It’s exciting to see Shyamalan on such confident footing once more, all these years later.
Don't get the wrong idea. "The Joy of Singing" also could be titled "The Joy of Singing Rather Than Being Murdered." One of the meetings of Madame Eve's voice class begins with her tearful announcement that two of the group have been found dead. Her students eye one another uneasily. Who will be killed next? We wonder, too.
This is the goofiest thrill-sex-music-spy movie in many a moon, with a surprising amount of nudity and an even more surprising amount of singing, ranging from opera to "Amazing Grace" to "I'll Stand By You." Its MacGuffin is a missing USB memory disc containing unspecified uranium secrets.
I fully believe no one in the movie has any idea what these secrets could consist of, where they came from and how they went missing, but never mind. The information belonged to the late husband of Constance (Jeanne Balibar), a student in the class. Therefore, French undercover agents and terrorists and possible Israeli and Russian agents enroll in the class to keep an eye on her. I'm trying to remember if anyone in the class has enrolled to improve their voice.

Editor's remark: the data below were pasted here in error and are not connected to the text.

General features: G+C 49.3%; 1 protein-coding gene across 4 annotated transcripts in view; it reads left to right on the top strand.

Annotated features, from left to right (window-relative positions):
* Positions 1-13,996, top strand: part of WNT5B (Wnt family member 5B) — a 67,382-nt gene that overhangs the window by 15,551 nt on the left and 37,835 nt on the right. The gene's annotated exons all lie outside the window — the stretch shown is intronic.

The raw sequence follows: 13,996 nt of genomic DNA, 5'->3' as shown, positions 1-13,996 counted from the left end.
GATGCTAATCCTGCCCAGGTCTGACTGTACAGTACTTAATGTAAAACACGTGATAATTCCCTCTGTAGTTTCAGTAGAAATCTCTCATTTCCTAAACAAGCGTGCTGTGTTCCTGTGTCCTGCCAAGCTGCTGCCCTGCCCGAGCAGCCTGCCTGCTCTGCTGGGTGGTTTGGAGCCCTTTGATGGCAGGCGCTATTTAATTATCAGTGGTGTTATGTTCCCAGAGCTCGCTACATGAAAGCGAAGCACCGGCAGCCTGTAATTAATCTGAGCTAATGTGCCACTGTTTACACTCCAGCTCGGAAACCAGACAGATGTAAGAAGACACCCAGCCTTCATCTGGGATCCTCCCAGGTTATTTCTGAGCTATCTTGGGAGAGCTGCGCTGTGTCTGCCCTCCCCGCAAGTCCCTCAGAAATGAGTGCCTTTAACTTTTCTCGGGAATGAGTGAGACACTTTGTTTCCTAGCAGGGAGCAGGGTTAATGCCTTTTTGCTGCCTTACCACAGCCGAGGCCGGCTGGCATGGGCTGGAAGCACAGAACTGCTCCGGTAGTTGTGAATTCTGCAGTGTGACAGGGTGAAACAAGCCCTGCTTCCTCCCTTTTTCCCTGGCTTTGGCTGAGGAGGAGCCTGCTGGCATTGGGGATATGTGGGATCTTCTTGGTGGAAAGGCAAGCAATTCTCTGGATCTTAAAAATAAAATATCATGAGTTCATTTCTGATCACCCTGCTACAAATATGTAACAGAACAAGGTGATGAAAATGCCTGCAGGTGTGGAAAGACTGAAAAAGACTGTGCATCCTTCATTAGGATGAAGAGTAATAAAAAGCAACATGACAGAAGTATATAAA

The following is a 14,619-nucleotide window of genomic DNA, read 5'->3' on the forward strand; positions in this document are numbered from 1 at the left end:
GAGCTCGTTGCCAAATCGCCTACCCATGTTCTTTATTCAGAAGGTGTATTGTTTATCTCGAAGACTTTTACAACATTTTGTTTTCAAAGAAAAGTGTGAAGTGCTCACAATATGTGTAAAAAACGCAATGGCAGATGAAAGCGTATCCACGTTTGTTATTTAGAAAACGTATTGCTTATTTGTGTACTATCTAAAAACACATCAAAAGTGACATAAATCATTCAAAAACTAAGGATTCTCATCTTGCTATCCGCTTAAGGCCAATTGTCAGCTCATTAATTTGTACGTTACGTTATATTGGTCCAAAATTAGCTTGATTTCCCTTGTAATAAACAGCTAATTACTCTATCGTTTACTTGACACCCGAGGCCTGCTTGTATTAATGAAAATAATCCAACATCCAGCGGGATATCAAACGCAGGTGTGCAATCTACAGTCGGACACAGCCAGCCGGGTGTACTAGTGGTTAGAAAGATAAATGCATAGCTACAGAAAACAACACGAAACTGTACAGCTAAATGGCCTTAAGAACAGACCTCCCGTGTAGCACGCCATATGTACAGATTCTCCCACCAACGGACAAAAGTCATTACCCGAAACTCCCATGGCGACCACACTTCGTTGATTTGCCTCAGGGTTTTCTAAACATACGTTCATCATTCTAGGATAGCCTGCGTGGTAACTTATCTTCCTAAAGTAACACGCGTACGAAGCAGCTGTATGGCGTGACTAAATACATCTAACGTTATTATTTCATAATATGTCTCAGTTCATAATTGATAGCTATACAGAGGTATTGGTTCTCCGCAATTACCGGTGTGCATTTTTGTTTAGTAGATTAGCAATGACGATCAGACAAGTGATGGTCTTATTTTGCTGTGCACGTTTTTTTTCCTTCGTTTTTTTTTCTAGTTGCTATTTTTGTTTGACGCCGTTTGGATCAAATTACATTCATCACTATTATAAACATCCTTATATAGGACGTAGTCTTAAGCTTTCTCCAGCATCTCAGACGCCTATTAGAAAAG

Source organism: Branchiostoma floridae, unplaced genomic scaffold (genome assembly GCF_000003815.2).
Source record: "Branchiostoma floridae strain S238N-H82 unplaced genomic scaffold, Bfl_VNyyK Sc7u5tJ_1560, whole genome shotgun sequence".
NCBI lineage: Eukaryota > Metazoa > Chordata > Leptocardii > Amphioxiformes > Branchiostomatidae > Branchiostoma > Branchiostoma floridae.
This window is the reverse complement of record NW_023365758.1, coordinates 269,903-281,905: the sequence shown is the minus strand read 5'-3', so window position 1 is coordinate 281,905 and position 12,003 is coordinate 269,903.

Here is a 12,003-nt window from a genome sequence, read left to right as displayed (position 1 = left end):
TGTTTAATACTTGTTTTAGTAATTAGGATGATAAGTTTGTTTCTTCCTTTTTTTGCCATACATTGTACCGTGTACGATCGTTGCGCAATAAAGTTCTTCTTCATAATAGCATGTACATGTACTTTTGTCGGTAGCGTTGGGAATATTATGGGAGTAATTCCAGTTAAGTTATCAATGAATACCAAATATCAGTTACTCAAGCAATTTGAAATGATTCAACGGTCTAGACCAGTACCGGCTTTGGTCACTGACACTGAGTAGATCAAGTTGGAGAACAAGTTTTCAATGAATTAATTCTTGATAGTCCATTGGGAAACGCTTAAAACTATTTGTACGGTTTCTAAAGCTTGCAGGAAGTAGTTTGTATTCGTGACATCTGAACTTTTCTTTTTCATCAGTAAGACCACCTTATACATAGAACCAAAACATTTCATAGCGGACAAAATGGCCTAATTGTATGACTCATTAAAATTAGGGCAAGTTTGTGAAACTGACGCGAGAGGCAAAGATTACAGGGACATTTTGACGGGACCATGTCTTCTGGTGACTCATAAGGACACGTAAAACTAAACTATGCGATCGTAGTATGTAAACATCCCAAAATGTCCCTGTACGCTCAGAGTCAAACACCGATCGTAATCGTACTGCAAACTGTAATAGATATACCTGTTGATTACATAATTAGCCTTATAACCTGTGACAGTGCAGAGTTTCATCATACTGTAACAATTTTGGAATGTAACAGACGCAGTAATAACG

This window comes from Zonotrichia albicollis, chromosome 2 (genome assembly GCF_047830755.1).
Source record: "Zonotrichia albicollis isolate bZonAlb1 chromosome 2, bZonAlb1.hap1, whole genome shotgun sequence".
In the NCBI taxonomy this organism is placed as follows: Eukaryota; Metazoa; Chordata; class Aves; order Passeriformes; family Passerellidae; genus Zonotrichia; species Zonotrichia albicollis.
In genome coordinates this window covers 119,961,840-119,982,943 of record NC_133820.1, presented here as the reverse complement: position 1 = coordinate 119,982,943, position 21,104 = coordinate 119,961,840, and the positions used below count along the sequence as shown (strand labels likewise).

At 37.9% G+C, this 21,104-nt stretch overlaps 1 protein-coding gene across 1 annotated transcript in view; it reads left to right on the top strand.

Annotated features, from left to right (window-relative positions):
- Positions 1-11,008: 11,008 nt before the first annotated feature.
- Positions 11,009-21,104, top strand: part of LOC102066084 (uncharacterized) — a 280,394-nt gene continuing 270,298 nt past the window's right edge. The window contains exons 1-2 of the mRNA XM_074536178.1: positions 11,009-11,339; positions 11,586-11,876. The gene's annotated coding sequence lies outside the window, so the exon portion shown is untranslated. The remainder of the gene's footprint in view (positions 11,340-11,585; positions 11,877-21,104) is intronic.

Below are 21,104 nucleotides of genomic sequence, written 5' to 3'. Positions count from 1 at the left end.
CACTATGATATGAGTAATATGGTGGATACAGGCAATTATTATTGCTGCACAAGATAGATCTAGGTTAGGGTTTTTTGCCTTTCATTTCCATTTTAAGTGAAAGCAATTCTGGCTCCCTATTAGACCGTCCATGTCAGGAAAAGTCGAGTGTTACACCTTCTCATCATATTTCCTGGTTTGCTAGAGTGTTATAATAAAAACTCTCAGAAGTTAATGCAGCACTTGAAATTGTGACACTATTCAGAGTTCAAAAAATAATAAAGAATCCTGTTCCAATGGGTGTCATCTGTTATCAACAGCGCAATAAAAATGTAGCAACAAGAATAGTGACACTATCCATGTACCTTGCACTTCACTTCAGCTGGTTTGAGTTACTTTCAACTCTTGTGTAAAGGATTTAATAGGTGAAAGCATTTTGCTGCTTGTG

This is all done with a straight face. The students with their nefarious secrets all have to sing. Some aren't half bad. A couple are damn fine. Maybe there's something about singing in a small group of fellow spies that elevates the libido. Soon many, if not all, of these people (except for Madame Eve) are at it like rabbits. Even the young hustler Julien (Julien Baumgartner), who doesn't give freebies for ethical reasons, is astonished to find himself growing tender about Noemie (Nathalie Richard). If there's one thing fatal to spying, it's sincerity.
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